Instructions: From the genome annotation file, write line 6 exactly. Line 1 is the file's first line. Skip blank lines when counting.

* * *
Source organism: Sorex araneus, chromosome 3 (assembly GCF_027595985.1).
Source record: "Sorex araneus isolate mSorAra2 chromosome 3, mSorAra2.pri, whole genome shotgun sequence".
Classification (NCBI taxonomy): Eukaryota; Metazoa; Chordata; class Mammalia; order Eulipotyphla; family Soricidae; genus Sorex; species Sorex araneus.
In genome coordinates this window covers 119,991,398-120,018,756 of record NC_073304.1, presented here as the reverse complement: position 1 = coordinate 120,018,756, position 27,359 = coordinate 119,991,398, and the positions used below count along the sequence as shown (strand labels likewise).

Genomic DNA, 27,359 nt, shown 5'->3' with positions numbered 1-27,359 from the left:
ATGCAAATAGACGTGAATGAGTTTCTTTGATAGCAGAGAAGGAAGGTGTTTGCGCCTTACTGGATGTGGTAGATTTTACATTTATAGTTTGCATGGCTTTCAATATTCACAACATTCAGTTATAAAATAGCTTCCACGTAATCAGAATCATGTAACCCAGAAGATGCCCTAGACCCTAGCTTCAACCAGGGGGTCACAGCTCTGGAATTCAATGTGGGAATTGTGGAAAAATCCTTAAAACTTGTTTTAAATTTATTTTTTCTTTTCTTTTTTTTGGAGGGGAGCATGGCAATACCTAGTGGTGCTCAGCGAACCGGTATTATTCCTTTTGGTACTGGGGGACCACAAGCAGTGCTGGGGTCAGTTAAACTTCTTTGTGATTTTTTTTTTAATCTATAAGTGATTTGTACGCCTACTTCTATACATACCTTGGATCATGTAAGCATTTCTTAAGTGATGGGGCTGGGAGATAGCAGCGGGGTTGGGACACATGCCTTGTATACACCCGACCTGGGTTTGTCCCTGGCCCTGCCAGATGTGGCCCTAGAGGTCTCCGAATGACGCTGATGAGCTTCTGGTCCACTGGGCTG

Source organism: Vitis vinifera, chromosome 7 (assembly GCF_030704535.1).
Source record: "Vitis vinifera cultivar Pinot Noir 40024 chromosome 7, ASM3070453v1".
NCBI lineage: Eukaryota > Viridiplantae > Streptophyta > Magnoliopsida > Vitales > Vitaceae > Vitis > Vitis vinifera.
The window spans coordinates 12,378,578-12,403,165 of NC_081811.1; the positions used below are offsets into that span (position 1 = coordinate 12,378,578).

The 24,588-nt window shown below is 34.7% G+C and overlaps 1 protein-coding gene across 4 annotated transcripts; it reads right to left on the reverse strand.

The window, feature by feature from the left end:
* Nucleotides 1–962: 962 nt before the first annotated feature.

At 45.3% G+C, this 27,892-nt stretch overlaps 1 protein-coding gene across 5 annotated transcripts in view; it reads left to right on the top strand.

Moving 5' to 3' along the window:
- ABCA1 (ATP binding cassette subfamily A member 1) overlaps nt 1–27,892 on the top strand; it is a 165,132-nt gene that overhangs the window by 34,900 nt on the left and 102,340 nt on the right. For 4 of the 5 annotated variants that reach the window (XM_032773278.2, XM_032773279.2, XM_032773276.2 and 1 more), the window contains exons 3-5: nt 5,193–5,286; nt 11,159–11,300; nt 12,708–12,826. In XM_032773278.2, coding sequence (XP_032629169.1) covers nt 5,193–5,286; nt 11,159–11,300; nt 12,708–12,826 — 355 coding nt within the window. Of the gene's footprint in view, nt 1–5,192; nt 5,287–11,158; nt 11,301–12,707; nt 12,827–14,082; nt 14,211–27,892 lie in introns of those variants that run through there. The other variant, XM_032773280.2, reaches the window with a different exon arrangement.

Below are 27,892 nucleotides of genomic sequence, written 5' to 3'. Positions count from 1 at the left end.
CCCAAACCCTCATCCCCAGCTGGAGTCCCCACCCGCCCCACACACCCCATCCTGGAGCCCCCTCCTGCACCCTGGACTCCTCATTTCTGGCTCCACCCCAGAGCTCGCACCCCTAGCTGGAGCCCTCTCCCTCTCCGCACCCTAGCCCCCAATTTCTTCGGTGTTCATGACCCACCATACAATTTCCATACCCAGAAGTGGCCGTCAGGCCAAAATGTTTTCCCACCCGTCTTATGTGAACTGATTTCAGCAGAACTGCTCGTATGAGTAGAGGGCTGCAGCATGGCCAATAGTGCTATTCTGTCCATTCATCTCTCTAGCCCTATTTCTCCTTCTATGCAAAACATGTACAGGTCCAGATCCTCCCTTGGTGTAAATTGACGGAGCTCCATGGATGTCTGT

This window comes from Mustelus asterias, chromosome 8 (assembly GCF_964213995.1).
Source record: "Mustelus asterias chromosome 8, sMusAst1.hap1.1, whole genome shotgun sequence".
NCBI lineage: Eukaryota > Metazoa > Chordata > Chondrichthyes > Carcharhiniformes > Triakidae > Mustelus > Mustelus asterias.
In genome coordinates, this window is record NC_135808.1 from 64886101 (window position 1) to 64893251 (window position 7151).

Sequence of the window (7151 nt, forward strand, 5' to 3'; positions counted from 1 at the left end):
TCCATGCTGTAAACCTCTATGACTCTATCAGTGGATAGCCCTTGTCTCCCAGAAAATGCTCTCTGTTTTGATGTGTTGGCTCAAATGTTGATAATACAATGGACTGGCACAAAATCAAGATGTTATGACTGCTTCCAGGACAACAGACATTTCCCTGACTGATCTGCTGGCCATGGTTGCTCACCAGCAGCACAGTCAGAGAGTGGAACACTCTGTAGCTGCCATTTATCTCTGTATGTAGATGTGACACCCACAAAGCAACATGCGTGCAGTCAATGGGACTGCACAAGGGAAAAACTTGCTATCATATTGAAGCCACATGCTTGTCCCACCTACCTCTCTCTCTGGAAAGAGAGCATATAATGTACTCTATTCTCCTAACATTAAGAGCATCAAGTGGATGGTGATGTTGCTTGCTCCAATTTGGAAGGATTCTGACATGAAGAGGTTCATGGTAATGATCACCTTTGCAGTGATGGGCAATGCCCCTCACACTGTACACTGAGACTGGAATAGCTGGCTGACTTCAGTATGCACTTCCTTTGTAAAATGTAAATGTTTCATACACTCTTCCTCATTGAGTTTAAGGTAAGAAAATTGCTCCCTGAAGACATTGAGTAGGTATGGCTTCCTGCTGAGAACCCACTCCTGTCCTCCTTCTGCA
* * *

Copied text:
ATGCAAATAGACGTGAATGAGTTTCTTTGATAGCAGAGAAGGAAGGTGTTTGCGCCTTACTGGATGTGGTAGATTTTACATTTATAGTTTGCATGGCTTTCAATATTCACAACATTCAGTTATAAAATAGCTTCCACGTAATCAGAATCATGTAACCCAGAAGATGCCCTAGACCCTAGCTTCAACCAGGGGGTCACAGCTCTGGAATTCAATGTGGGAATTGTGGAAAAATCCTTAAAACTTGTTTTAAATTTATTTTTTCTTTTCTTTTTTTTGGAGGGGAGCATGGCAATACCTAGTGGTGCTCAGCGAACCGGTATTATTCCTTTTGGTACTGGGGGACCACAAGCAGTGCTGGGGTCAGTTAAACTTCTTTGTGATTTTTTTTTTAATCTATAAGTGATTTGTACGCCTACTTCTATACATACCTTGGATCATGTAAGCATTTCTTAAGTGATGGGGCTGGGAGATAGCAGCGGGGTTGGGACACATGCCTTGTATACACCCGACCTGGGTTTGTCCCTGGCCCTGCCAGATGTGGCCCTAGAGGTCTCCGAATGACGCTGATGAGCTTCTGGTCCACTGGGCTG